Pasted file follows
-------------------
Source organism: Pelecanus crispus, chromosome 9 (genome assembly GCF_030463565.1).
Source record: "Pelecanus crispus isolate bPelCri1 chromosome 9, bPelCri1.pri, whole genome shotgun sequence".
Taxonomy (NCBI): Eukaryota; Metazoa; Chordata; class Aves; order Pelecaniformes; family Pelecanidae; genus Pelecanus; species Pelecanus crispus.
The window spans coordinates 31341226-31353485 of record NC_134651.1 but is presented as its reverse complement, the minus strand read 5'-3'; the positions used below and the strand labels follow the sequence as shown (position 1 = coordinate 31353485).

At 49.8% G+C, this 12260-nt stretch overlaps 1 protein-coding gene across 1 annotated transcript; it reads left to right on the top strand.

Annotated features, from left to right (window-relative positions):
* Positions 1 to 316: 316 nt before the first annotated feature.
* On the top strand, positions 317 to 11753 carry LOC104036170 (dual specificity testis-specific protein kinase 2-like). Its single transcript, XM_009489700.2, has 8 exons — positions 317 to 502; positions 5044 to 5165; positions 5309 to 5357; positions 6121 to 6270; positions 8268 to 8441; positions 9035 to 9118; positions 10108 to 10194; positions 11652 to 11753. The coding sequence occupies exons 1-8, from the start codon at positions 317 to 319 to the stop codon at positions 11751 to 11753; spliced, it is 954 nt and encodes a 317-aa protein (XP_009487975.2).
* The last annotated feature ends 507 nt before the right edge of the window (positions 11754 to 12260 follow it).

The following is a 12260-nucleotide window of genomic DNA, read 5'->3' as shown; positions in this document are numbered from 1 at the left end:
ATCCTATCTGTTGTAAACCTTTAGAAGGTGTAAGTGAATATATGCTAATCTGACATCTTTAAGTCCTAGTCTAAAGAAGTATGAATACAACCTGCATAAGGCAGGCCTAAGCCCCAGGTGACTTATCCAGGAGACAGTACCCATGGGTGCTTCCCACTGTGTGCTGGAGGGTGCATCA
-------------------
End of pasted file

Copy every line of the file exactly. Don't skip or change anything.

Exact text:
Source organism: Pelecanus crispus, chromosome 9 (genome assembly GCF_030463565.1).
Source record: "Pelecanus crispus isolate bPelCri1 chromosome 9, bPelCri1.pri, whole genome shotgun sequence".
Taxonomy (NCBI): Eukaryota; Metazoa; Chordata; class Aves; order Pelecaniformes; family Pelecanidae; genus Pelecanus; species Pelecanus crispus.
The window spans coordinates 31341226-31353485 of record NC_134651.1 but is presented as its reverse complement, the minus strand read 5'-3'; the positions used below and the strand labels follow the sequence as shown (position 1 = coordinate 31353485).

At 49.8% G+C, this 12260-nt stretch overlaps 1 protein-coding gene across 1 annotated transcript; it reads left to right on the top strand.

Annotated features, from left to right (window-relative positions):
* Positions 1 to 316: 316 nt before the first annotated feature.
* On the top strand, positions 317 to 11753 carry LOC104036170 (dual specificity testis-specific protein kinase 2-like). Its single transcript, XM_009489700.2, has 8 exons — positions 317 to 502; positions 5044 to 5165; positions 5309 to 5357; positions 6121 to 6270; positions 8268 to 8441; positions 9035 to 9118; positions 10108 to 10194; positions 11652 to 11753. The coding sequence occupies exons 1-8, from the start codon at positions 317 to 319 to the stop codon at positions 11751 to 11753; spliced, it is 954 nt and encodes a 317-aa protein (XP_009487975.2).
* The last annotated feature ends 507 nt before the right edge of the window (positions 11754 to 12260 follow it).

The following is a 12260-nucleotide window of genomic DNA, read 5'->3' as shown; positions in this document are numbered from 1 at the left end:
ATCCTATCTGTTGTAAACCTTTAGAAGGTGTAAGTGAATATATGCTAATCTGACATCTTTAAGTCCTAGTCTAAAGAAGTATGAATACAACCTGCATAAGGCAGGCCTAAGCCCCAGGTGACTTATCCAGGAGACAGTACCCATGGGTGCTTCCCACTGTGTGCTGGAGGGTGCATCA